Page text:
We invent ways to make life at once interesting and effectual; that’s what we do—most of the time. A ton of work, an ounce of profit, a slab of business, a slice of play: We’re a patchwork of this and that. We piece together what we want to do with what we must do, the good, the bad and the ridiculous. And with every day and every deed we do the best we can do—most of the time.
Some days we don’t want to do a thing: Another day, we say without gratitude; another opportunity, we note without enthusiasm. Who cares? Why bother? We’re burned out. The job is boring, and the pay ain’t so good. Fun is bothersome, and our companions are as dull as decaf. We watch the latest news to divert our attention (yikes). We down a can of tuna and a slug of water to slake the appetite (ugh). We put on our baggies and head to the gym to lift our mood (groan). We get caught in traffic, a favorite diversion (honk).
You made the right decision, by hook or by crook, by rack or by stack. You’re going to the mounds of metal and the stacks of steel to chomp on the iron and chew on the hard stuff. Nothing like a dose of solids and heavy minerals to lighten the load…. Not bad for building muscle and might either.
Did I mention character?
You see, bombers, the gym is a hot spot for action and a cool setting for focus and thought. Once you step over the threshold and enter its boundaries, you and the space come alive. The noise is a wall to the outside world, the effort put forth a sword against life’s pressure, the routine you choose a highway to triumph, the pain you endure a relief from the blues. The gym straightens the winding road, brightens the dismal way and adds purpose to a pointless day.
I say these things only because I’m approaching the hour when I grab my stinky gear and drag my less-than-enthusiastic bod to the house of barbells and dumbbells, cables and racks and other cuddly devices of body manipulation. I need all the help I can get.
Sleep did not come like a gentle butterfly in the night. I wrestled fleeting opponents and awoke from a thin dream, greeting the day with a fat headache. Good morning, world!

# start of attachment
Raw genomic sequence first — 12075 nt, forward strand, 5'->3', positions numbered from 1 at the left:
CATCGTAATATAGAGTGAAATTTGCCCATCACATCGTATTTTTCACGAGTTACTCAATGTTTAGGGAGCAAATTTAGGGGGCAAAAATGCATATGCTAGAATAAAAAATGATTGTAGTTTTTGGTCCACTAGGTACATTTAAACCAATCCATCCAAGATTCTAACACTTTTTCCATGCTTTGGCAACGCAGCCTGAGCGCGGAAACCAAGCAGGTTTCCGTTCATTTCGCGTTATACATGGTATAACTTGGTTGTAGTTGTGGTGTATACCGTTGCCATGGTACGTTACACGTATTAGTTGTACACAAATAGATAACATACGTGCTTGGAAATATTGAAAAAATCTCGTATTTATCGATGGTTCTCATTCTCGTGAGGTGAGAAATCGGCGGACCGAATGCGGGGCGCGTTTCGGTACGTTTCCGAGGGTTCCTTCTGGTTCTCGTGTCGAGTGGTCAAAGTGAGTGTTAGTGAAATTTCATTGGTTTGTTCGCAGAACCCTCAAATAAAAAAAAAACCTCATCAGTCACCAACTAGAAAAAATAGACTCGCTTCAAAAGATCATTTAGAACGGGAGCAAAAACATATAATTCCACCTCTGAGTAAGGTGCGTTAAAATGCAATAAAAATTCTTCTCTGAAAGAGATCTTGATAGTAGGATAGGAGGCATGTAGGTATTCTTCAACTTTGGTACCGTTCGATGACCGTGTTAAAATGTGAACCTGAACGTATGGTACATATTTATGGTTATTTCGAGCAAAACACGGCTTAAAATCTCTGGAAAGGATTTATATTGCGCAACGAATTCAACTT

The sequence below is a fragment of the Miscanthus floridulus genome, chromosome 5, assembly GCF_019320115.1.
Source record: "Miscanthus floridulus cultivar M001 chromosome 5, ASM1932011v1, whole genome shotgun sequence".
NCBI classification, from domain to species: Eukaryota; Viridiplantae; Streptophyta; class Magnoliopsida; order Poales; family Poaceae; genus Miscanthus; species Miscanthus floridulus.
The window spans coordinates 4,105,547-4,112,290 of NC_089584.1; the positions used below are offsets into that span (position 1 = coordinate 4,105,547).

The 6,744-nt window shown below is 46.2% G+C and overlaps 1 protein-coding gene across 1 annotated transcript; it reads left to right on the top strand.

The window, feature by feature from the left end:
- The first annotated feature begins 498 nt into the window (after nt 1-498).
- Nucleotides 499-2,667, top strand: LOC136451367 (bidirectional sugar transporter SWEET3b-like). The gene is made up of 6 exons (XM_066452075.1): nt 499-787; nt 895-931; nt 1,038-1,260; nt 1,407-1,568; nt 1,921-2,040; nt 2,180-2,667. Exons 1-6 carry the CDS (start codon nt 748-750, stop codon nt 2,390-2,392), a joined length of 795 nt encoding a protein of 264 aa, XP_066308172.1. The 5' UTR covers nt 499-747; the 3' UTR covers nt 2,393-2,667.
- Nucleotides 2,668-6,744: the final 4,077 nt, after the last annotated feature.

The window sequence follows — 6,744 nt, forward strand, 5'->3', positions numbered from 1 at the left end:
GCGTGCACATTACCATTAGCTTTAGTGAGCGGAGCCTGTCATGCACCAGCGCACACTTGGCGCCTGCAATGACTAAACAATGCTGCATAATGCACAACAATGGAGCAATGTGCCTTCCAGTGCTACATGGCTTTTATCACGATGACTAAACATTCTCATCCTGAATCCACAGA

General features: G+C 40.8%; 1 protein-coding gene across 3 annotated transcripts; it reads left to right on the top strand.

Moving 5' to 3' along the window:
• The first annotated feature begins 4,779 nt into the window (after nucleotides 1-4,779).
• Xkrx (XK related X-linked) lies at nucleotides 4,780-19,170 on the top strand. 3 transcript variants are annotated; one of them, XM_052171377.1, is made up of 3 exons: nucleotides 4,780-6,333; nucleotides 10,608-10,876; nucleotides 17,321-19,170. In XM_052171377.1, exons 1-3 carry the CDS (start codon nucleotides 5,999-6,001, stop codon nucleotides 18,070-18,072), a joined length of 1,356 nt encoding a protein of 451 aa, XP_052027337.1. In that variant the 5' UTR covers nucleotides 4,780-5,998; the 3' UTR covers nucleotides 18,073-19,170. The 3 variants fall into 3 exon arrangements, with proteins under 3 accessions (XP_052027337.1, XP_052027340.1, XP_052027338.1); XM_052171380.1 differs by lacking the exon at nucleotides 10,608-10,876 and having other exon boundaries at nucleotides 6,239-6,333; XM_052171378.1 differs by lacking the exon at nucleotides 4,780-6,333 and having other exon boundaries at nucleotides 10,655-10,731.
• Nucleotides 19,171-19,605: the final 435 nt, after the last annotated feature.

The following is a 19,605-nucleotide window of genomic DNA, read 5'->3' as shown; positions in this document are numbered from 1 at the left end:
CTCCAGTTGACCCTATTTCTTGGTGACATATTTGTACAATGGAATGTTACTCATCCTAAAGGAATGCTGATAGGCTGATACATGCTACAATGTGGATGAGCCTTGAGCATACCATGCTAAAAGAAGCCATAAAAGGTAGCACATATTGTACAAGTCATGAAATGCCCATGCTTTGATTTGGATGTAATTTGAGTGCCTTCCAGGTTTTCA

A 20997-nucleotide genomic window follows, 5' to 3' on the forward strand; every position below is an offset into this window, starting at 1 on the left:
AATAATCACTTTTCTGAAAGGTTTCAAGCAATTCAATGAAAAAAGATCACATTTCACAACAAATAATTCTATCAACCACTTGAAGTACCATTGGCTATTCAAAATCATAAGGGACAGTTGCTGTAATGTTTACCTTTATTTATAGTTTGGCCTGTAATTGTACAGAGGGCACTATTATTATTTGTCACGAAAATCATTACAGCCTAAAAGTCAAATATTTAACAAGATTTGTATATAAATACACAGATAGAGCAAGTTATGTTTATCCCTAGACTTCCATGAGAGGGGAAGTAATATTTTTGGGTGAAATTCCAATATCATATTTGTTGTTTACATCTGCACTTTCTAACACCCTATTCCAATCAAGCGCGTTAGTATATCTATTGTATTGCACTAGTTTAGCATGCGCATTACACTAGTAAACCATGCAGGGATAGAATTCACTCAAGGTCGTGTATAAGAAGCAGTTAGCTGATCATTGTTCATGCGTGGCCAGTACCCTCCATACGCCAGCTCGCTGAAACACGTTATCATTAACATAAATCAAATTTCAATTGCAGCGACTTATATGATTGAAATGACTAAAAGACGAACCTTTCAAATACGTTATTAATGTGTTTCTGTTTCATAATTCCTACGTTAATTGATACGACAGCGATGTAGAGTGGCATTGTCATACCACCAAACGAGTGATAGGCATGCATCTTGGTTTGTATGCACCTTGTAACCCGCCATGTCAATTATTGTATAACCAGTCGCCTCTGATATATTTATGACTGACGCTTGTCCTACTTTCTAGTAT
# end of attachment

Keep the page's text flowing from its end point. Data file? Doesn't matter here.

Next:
Today I shall slip into a slow, full-body workout. You’ll notice I did not say leap, hop, skip or jump into this or that program. Also, bombing and blasting are not the outstanding word choices used to describe the manner with which I intend to apply myself.
There are times when a slow training session with precise and deliberate movement is preferred. It matches power and energy, accommodates the mood and is most effective for muscle development. Not all our workouts need to be knock-down, drag-out sessions. Lighten up, wacko. At least that’s what I keep telling myself.
A slip ’n’ slow full-body workout means light on the legs with a few select basic movements to bombard the upper torso without concentrating on any particular area. I did say bombard, didn’t I? I can’t resist.
Routines of this sort are best devised in the car on the way to the gym. Of course, some of you train at home, in which case you need to drive around the block a few times. Just kiddin’. Forgoing a drive around the block, seated on the end of the bench press will do. Lots of thinking is done on the end of the bench press—the point being that they’re last-minute designs built on the latest sensitive input.
Total attention to the muscle action is essential, and form is ideal when it matches the performer, mood, needs and ability. My body, older and more developed, less supple and more restricted, compels me to modify my movements to continue my training, extend my progress. The resulting modifications are deliberate and not perfunctory, carefully determined and not accidental. Failing to apply these rules, I risk injury, proceed with constraint, or must eliminate the unaltered exercise entirely—any such options limit my growth and training experience.
The abbreviated workout you do may look like a day in the shade. Lemonade, anyone? In action it’s a generous mix both soothing and exciting to the mind and body. IM
Editor’s note: For more from Dave Draper, visit www.DaveDraper.com and sign up for his free newsletter. You can also check out his amazing Top Squat training tool, classic photos, workout Q&A and forum.